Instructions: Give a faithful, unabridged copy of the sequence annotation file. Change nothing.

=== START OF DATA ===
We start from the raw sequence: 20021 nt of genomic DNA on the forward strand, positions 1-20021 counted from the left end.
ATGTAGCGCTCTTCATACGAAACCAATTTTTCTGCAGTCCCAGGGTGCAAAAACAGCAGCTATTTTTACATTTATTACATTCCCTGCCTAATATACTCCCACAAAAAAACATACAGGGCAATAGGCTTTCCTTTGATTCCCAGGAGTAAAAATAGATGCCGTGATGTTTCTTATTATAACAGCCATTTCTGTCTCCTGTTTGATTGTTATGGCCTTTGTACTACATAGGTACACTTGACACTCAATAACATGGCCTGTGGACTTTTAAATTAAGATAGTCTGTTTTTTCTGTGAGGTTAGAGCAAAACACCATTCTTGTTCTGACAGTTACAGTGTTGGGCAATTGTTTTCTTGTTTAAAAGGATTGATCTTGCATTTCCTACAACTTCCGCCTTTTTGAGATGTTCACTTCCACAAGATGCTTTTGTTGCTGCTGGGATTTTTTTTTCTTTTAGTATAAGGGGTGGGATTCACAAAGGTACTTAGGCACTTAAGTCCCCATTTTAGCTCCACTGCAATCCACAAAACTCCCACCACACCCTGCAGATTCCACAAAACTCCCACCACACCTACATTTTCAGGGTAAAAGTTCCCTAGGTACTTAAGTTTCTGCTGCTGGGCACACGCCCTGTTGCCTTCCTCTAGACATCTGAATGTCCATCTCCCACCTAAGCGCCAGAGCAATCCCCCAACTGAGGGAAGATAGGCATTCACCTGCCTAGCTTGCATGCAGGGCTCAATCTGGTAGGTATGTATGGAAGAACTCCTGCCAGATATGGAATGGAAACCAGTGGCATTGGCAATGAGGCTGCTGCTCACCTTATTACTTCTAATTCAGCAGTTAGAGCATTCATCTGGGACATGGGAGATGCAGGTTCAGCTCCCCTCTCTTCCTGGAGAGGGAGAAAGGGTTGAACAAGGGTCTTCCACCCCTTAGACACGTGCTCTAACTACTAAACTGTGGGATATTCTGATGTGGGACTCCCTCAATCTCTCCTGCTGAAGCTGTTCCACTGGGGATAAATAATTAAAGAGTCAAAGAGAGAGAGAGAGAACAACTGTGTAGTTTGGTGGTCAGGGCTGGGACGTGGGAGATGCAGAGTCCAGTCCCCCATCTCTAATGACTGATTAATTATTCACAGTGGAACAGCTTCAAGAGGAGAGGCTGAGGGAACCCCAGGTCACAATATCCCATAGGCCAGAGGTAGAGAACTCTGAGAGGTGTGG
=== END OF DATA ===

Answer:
We start from the raw sequence: 20021 nt of genomic DNA on the forward strand, positions 1-20021 counted from the left end.
ATGTAGCGCTCTTCATACGAAACCAATTTTTCTGCAGTCCCAGGGTGCAAAAACAGCAGCTATTTTTACATTTATTACATTCCCTGCCTAATATACTCCCACAAAAAAACATACAGGGCAATAGGCTTTCCTTTGATTCCCAGGAGTAAAAATAGATGCCGTGATGTTTCTTATTATAACAGCCATTTCTGTCTCCTGTTTGATTGTTATGGCCTTTGTACTACATAGGTACACTTGACACTCAATAACATGGCCTGTGGACTTTTAAATTAAGATAGTCTGTTTTTTCTGTGAGGTTAGAGCAAAACACCATTCTTGTTCTGACAGTTACAGTGTTGGGCAATTGTTTTCTTGTTTAAAAGGATTGATCTTGCATTTCCTACAACTTCCGCCTTTTTGAGATGTTCACTTCCACAAGATGCTTTTGTTGCTGCTGGGATTTTTTTTTCTTTTAGTATAAGGGGTGGGATTCACAAAGGTACTTAGGCACTTAAGTCCCCATTTTAGCTCCACTGCAATCCACAAAACTCCCACCACACCCTGCAGATTCCACAAAACTCCCACCACACCTACATTTTCAGGGTAAAAGTTCCCTAGGTACTTAAGTTTCTGCTGCTGGGCACACGCCCTGTTGCCTTCCTCTAGACATCTGAATGTCCATCTCCCACCTAAGCGCCAGAGCAATCCCCCAACTGAGGGAAGATAGGCATTCACCTGCCTAGCTTGCATGCAGGGCTCAATCTGGTAGGTATGTATGGAAGAACTCCTGCCAGATATGGAATGGAAACCAGTGGCATTGGCAATGAGGCTGCTGCTCACCTTATTACTTCTAATTCAGCAGTTAGAGCATTCATCTGGGACATGGGAGATGCAGGTTCAGCTCCCCTCTCTTCCTGGAGAGGGAGAAAGGGTTGAACAAGGGTCTTCCACCCCTTAGACACGTGCTCTAACTACTAAACTGTGGGATATTCTGATGTGGGACTCCCTCAATCTCTCCTGCTGAAGCTGTTCCACTGGGGATAAATAATTAAAGAGTCAAAGAGAGAGAGAGAGAACAACTGTGTAGTTTGGTGGTCAGGGCTGGGACGTGGGAGATGCAGAGTCCAGTCCCCCATCTCTAATGACTGATTAATTATTCACAGTGGAACAGCTTCAAGAGGAGAGGCTGAGGGAACCCCAGGTCACAATATCCCATAGGCCAGAGGTAGAGAACTCTGAGAGGTGTGG